ET dig
One man's trash...

Earlier today, construction crews in New Mexico finally started their dig for the worst video game of all time.

The Atari game E.T. is the subject of their quest, and it's also the subject of a documentary by Zak Penn, tentatively titled Dumping the Alien. The producers of the film spoke about their project at SXSW this year.

The game, released in the wake of Steven Spielberg's 1982 film, was designed by Howard Scott Warshaw. Warner Communications, the company that owned Atari, wanted a quick turnaround on the game to cash in on the movie’s popularity, so he was only given six weeks to create it. It’s been called the game that “ruined” Atari.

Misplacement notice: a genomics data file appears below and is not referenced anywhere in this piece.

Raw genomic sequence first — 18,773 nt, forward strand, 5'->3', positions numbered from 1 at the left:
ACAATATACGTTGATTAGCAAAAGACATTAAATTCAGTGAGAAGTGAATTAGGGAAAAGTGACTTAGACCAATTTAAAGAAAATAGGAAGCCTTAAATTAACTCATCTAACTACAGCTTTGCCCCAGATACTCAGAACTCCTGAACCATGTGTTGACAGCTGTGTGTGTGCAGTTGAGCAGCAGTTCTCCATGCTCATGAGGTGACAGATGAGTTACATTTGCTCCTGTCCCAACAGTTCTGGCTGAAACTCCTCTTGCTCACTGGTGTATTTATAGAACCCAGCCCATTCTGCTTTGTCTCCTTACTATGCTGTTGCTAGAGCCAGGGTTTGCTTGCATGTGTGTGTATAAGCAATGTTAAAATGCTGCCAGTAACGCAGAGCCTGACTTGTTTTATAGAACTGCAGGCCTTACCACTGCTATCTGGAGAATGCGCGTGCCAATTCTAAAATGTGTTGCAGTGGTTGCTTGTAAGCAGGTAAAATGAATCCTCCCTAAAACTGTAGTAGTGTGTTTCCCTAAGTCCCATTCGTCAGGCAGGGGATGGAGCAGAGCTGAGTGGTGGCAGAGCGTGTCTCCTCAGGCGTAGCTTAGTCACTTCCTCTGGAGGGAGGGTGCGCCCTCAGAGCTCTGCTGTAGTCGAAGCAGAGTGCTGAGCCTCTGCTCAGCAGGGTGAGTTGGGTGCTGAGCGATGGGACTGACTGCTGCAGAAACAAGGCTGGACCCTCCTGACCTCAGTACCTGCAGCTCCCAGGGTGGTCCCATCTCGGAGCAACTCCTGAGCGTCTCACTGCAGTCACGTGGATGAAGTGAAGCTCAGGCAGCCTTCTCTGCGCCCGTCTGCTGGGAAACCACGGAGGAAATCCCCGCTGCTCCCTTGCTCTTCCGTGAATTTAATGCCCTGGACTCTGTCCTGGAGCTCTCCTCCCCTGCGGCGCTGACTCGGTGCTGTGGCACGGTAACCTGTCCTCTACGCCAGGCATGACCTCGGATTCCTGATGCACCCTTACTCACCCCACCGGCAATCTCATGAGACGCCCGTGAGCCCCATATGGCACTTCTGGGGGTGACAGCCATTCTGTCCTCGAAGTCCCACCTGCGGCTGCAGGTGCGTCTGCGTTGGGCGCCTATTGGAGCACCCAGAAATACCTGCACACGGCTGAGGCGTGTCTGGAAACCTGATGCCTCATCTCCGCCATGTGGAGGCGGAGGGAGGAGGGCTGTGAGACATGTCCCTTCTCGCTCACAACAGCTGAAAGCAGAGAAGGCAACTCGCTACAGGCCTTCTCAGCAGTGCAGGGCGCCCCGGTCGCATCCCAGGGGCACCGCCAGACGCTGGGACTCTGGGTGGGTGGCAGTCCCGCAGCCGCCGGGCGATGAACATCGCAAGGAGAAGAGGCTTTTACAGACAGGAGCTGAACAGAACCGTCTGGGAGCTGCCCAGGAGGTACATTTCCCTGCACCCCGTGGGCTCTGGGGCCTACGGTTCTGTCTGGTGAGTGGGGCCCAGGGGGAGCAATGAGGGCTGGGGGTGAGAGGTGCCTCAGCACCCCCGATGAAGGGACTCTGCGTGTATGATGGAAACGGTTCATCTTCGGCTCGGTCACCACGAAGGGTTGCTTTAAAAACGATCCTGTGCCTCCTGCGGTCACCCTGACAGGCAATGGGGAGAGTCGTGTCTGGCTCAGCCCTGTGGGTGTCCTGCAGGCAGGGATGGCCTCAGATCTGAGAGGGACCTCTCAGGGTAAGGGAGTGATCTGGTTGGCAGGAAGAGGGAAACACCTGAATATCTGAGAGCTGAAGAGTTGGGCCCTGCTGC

Legend has it that the company, in an effort to make their mistakes disappear, filled 14 trucks with unsold games in the summer of 1983 and buried them in a landfill in Alamogordo, N.M. In the 30 years since, the game has become an urban legend, as collectors have attempted to track down any remaining copies. Penn and his crew are filming the excavation for the documentary; Wired spoke to him yesterday, as they were prepping for the dig. 

According to the AP, the city of Alamogordo “agreed to give the documentarians 250 cartridges or 10 percent of the cartridges found, whichever is greater.” Looks like diggers have uncovered some pop-culture treasure.

Screengrab via Wired/YouTube 

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The 1982 Atari game for E.T. the Extra-Terrestrial is famously the “worst game ever made.” In fact, it was such a disaster that all the unsold copies were rumored to have been dumped in a New Mexico landfill site, giving rise to one of the most popular unsolved urban legends in gamer culture.
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